And as the conversation veered away from investigative journalism and into sexual misconduct, Woodward’s questions apparently became less and less well-informed.

The most detailed account of what happened comes from Robyn Swirling, the founder of the anti-sexual-harassment organization Works in Progress, who wrote a long tweet thread describing Woodward’s questions. Swirling says that Woodward spent more than 10 minutes asking Kantor and Twohey why Weinstein harassed and assaulted women the way that he allegedly did. She also says that when Kantor and Twohey repeated that Weinstein’s actions were an abuse of power, enabled by a system that allowed him to silence women, Woodward accused them of dodging his question.

“So it’s about power? It’s about sex also, though, isn’t it?” Woodward reportedly said, asking whether Weinstein’s actions might have been “a weird foreplay.”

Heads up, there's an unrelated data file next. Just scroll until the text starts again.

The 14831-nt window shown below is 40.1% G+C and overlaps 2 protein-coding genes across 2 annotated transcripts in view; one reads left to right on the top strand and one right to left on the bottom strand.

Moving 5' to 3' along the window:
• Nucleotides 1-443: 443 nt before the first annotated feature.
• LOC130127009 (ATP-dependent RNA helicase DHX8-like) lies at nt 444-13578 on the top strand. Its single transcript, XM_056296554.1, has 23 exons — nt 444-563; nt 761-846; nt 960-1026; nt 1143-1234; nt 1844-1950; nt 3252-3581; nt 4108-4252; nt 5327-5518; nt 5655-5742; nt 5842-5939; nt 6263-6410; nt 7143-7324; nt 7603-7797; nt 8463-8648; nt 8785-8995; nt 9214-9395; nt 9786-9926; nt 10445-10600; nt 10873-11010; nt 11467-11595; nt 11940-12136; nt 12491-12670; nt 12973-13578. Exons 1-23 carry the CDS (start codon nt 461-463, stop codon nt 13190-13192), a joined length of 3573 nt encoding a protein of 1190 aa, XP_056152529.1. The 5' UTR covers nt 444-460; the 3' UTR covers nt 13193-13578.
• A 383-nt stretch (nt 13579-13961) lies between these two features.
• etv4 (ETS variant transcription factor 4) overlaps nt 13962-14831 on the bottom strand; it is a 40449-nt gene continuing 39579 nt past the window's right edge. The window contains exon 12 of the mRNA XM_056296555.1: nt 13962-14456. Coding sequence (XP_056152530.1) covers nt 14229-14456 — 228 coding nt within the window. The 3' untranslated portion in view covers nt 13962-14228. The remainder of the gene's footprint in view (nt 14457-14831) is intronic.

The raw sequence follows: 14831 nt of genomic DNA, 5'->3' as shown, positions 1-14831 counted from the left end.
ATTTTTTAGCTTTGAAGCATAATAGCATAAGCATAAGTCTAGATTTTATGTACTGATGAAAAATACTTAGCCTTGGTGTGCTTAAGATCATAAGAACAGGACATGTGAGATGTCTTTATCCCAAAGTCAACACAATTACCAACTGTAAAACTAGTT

This question was the point at which Woodward lost the audience, because it so fundamentally misinterpreted both what researchers know about sexual violence and Kantor and Twohey’s book.

Current research agrees with Twohey and Kantor, not Woodward: Sexual assault isn’t really about sex at all, nor is it “a weird foreplay.” It’s about power.

“Work with sexual offenders has confirmed that the motivating factor for sexual violence is not sexual desire,” the World Health Organization states in its guidelines on sexual violence. “Although sexuality and aggression are involved in all forms of sexual violence, sex is merely the medium used to express various types of non-sexual feelings such as anger and hostility towards women, as well as a need to control, dominate and assert power over them.”

And the question of what might have been going on in Weinstein’s head is missing from the pointedly titled She Said for a reason: Kantor and Twohey didn’t set out to analyze Weinstein’s motivations, but to focus on the effects of his actions on the women he is accused of abusing, and to prove through reporting that there was a whole system covering up Weinstein’s misdeeds and silencing the women he targeted.